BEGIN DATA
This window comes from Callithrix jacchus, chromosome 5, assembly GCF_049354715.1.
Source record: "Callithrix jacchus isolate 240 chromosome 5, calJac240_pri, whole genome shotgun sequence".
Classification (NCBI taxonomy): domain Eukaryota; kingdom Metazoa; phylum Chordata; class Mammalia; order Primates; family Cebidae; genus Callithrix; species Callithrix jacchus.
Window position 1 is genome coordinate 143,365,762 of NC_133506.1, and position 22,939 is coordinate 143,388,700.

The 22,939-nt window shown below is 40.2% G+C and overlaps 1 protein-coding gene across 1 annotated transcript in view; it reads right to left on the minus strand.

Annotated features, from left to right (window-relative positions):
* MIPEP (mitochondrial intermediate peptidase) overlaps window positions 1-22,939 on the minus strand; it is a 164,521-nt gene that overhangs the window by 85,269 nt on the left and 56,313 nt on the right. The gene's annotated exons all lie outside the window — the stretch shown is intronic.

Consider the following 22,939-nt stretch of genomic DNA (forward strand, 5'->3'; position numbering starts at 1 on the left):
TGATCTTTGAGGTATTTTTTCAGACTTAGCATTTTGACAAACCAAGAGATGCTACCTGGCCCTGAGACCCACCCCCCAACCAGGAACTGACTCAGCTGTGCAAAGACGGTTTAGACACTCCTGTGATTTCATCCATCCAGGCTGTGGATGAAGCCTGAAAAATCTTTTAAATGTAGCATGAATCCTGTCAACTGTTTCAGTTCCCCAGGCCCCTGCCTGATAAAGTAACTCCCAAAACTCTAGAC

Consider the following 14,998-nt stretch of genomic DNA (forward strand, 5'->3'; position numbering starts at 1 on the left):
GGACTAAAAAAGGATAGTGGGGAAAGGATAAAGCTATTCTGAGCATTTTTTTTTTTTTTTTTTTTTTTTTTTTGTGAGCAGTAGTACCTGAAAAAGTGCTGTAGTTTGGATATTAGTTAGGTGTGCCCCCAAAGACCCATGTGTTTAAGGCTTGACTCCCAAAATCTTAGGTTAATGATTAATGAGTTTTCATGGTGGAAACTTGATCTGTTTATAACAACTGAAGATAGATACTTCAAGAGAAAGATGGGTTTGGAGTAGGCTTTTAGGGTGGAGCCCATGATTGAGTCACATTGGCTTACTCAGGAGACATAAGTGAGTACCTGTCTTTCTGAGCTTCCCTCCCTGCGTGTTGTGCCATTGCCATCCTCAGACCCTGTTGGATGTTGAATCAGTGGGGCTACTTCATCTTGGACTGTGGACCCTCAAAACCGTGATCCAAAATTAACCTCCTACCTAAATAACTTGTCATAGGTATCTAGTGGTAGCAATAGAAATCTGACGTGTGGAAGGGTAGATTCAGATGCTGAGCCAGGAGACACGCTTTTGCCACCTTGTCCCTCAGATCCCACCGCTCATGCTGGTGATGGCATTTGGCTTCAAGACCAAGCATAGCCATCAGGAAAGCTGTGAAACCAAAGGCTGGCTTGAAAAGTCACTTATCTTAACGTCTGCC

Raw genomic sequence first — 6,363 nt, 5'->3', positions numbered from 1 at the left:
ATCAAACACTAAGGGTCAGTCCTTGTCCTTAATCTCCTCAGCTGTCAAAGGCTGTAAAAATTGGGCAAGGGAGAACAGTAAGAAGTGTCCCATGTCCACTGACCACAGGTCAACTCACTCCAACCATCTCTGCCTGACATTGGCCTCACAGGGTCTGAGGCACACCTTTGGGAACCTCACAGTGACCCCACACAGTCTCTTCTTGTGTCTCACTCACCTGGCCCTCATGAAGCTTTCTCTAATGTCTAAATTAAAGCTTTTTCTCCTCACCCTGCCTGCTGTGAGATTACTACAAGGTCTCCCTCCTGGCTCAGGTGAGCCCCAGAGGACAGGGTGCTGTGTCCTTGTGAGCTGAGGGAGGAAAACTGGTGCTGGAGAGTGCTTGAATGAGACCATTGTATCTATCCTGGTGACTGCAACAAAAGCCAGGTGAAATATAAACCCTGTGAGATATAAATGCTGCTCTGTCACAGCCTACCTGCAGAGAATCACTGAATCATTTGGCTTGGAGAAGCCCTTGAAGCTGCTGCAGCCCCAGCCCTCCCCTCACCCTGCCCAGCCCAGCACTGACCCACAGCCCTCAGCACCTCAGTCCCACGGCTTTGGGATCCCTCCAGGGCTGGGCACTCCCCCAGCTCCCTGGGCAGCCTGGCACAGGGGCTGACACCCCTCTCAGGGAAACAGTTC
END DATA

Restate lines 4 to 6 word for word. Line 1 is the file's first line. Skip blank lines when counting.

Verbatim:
Window position 1 is genome coordinate 143,365,762 of NC_133506.1, and position 22,939 is coordinate 143,388,700.

The 22,939-nt window shown below is 40.2% G+C and overlaps 1 protein-coding gene across 1 annotated transcript in view; it reads right to left on the minus strand.

Annotated features, from left to right (window-relative positions):